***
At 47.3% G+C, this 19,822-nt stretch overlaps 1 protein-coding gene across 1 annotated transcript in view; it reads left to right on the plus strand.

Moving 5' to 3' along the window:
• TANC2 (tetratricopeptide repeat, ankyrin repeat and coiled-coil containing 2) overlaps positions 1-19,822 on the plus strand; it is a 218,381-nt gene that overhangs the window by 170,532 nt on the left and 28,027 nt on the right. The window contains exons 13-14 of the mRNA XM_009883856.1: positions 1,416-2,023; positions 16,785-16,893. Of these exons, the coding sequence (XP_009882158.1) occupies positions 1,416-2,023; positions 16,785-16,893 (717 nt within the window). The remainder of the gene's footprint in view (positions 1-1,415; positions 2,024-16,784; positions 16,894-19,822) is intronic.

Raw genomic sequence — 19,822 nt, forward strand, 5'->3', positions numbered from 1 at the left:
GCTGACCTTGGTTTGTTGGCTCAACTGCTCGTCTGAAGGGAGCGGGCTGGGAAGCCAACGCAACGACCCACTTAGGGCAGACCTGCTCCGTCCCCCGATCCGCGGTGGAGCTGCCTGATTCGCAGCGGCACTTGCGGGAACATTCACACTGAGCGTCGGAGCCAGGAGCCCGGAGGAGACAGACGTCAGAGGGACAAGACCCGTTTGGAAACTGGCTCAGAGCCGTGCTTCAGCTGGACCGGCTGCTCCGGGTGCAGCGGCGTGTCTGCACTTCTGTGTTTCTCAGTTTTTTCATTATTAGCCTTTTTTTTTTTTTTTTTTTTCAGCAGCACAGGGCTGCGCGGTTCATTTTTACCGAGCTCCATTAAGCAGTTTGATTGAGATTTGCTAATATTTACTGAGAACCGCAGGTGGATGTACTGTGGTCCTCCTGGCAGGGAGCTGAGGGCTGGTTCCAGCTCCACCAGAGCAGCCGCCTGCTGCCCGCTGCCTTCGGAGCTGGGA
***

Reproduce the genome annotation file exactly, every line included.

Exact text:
At 47.3% G+C, this 19,822-nt stretch overlaps 1 protein-coding gene across 1 annotated transcript in view; it reads left to right on the plus strand.

Moving 5' to 3' along the window:
• TANC2 (tetratricopeptide repeat, ankyrin repeat and coiled-coil containing 2) overlaps positions 1-19,822 on the plus strand; it is a 218,381-nt gene that overhangs the window by 170,532 nt on the left and 28,027 nt on the right. The window contains exons 13-14 of the mRNA XM_009883856.1: positions 1,416-2,023; positions 16,785-16,893. Of these exons, the coding sequence (XP_009882158.1) occupies positions 1,416-2,023; positions 16,785-16,893 (717 nt within the window). The remainder of the gene's footprint in view (positions 1-1,415; positions 2,024-16,784; positions 16,894-19,822) is intronic.

Raw genomic sequence — 19,822 nt, forward strand, 5'->3', positions numbered from 1 at the left:
GCTGACCTTGGTTTGTTGGCTCAACTGCTCGTCTGAAGGGAGCGGGCTGGGAAGCCAACGCAACGACCCACTTAGGGCAGACCTGCTCCGTCCCCCGATCCGCGGTGGAGCTGCCTGATTCGCAGCGGCACTTGCGGGAACATTCACACTGAGCGTCGGAGCCAGGAGCCCGGAGGAGACAGACGTCAGAGGGACAAGACCCGTTTGGAAACTGGCTCAGAGCCGTGCTTCAGCTGGACCGGCTGCTCCGGGTGCAGCGGCGTGTCTGCACTTCTGTGTTTCTCAGTTTTTTCATTATTAGCCTTTTTTTTTTTTTTTTTTTTCAGCAGCACAGGGCTGCGCGGTTCATTTTTACCGAGCTCCATTAAGCAGTTTGATTGAGATTTGCTAATATTTACTGAGAACCGCAGGTGGATGTACTGTGGTCCTCCTGGCAGGGAGCTGAGGGCTGGTTCCAGCTCCACCAGAGCAGCCGCCTGCTGCCCGCTGCCTTCGGAGCTGGGA